You know those songs you hear on the radio, or through iTunes (or some other popular music platform), that you can’t seem to get out of your head? What if I told you that it was all part of a model to get consumers to buy and buy and buy? What if I told you this
You know those songs you hear on the radio, or through iTunes (or some other popular music platform), that you can’t seem to get out of your head? What if I told you that it was all part of a model to get consumers to buy and buy and buy? What if I told you this money-making technique has been around for as long as the radio has existed? Looking at one specific case study, maybe these questions can be answered…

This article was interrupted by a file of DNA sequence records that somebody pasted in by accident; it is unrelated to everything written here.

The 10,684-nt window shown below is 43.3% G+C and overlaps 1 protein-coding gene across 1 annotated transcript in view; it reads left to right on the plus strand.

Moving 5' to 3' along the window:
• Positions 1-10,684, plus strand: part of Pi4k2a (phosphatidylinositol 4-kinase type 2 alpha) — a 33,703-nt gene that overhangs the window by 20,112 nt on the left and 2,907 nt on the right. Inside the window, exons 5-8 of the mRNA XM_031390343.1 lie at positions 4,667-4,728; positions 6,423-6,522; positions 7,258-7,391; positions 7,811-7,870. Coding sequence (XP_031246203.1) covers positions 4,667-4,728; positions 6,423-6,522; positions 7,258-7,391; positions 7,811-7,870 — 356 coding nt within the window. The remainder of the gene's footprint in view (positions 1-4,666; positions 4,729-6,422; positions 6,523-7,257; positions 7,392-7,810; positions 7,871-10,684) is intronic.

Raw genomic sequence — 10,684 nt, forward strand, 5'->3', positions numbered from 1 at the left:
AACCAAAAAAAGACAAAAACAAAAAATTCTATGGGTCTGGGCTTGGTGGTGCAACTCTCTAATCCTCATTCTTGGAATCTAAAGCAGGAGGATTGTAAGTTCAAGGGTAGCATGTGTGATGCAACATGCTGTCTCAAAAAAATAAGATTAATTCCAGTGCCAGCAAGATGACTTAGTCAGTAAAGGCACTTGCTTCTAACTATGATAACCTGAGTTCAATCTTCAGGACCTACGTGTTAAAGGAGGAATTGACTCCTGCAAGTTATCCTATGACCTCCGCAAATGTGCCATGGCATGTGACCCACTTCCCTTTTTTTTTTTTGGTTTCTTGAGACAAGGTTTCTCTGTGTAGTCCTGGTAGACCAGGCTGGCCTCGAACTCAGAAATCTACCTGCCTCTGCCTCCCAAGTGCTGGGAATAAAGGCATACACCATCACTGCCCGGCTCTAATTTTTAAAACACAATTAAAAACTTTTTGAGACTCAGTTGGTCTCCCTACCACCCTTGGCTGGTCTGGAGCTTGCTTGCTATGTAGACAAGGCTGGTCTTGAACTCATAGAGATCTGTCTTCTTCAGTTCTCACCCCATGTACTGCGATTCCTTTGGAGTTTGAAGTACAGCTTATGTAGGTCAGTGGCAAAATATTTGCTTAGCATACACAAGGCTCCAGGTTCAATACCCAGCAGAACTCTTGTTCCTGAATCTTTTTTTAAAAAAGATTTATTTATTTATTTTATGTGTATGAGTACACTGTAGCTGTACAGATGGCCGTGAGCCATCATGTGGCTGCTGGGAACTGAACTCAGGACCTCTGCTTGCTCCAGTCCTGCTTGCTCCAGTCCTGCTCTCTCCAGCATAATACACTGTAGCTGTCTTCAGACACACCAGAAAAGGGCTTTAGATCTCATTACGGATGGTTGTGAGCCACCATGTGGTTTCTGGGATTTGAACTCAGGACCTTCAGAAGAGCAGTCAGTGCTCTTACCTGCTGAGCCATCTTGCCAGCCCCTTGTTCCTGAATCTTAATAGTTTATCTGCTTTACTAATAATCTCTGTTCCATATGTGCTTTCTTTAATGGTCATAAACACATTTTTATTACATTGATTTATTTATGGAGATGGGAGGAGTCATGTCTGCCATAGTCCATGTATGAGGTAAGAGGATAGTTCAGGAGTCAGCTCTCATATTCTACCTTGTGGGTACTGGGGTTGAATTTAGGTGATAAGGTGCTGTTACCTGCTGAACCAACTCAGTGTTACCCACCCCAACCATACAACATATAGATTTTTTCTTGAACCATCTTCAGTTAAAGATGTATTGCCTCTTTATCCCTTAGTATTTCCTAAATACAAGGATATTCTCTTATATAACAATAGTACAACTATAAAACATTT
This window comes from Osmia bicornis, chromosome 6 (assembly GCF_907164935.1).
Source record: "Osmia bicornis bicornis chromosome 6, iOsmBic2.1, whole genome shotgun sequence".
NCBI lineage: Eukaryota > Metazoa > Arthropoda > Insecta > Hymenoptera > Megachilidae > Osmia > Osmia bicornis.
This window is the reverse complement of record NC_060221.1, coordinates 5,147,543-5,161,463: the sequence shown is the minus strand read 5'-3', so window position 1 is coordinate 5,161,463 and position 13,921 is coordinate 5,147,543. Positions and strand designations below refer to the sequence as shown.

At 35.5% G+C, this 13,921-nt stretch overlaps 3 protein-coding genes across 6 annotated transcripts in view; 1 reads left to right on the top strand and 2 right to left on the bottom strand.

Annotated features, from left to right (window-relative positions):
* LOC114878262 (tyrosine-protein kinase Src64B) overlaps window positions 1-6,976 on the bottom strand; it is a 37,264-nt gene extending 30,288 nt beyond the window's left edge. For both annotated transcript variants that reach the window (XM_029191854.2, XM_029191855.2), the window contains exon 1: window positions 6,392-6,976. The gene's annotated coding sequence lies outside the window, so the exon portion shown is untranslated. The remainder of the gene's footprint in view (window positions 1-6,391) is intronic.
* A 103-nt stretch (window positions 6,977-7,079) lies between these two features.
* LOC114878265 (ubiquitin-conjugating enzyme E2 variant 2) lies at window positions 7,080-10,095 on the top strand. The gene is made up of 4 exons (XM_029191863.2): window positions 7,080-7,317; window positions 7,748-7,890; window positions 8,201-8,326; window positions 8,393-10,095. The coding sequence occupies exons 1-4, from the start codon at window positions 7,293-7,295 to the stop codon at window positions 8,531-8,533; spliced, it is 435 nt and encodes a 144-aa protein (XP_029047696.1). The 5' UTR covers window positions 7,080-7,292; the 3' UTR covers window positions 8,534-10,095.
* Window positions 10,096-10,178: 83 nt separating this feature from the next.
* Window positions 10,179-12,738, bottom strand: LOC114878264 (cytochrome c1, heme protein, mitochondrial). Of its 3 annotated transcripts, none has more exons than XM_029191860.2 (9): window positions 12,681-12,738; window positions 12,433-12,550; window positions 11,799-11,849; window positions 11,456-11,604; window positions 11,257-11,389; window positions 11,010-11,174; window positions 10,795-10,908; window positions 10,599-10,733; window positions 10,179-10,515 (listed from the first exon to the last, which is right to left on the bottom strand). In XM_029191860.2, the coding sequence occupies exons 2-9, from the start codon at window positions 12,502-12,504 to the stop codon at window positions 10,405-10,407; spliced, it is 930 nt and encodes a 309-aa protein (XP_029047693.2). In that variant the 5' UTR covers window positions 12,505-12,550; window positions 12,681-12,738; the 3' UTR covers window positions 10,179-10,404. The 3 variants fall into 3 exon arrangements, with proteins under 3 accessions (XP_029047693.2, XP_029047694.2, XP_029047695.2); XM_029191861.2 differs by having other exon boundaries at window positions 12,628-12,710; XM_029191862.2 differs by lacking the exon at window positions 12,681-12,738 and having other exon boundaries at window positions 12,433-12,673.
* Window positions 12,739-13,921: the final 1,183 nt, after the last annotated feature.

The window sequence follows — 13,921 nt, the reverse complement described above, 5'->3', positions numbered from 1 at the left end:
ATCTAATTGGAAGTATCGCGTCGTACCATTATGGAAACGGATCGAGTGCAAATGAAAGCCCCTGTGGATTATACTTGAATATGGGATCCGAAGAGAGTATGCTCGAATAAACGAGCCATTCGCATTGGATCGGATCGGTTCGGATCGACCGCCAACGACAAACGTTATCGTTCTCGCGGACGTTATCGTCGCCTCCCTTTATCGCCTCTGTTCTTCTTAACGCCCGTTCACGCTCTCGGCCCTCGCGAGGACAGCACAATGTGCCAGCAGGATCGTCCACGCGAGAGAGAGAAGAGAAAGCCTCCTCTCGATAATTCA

“Can’t Feel My Face” was a song released by Canadian, contemporary R&B artist, The Weeknd, on June 8th, 2015; his second released single of the year. Produced under Republic Records, whose parent company is Universal Music Group, the song was written by Abel Tesfaye (The Weeknd’s birth name), Ali Payami, Savan Kotecha, Max Martin, and Peter Svensson. Of the five people mentioned, two of them, Kotecha and Martin, have written numerous number one hits for the Billboard Top 100; Martin, in particular, wrote twenty-one, including Katy Perry’s “I Kissed a Girl”, Taylor Swift’s “Shake it Off”, and The Backstreet Boys’ “I Want it That Way.” The song was hailed by Spotify as the “Song of the Summer” in 2015, and its performance among the mass market proved so: it was number one on the Billboard Hot 100, the Canadian Hot 100, and also reached the number one spot in the countries of New Zealand, Denmark, Ireland, South Africa, Australia, the Netherlands, Norway, and the United Kingdom. Regarding its performance on YouTube, the audio version, alone, totaled 87,278,003 views as the time of writing this paper, while the music video cultivated 93,426,774 views. In addition, the song produced first week digital sales of 93,000 units, amassed 4.2 million US streams, and 38 million airplay audiences. As for the song’s critical reception, it has been nothing but positive: Brennan Carly of Spin called the song “pop perfection”, while others have favorably compared it to the style of Michael Jackson. As for the details of the song, it does indeed have a strong Michael Jackson resemblance to it, from lyrics to sound: it contains high pitched vocals, or the Falsetto method, “hiccup” noises, and a consistently high tempo composed of drums and the bass guitar; all of which work in unison to build up the disclosure of the main verse in climatic fashion. Also worth noting, the song repeats itself every one to three stanzas.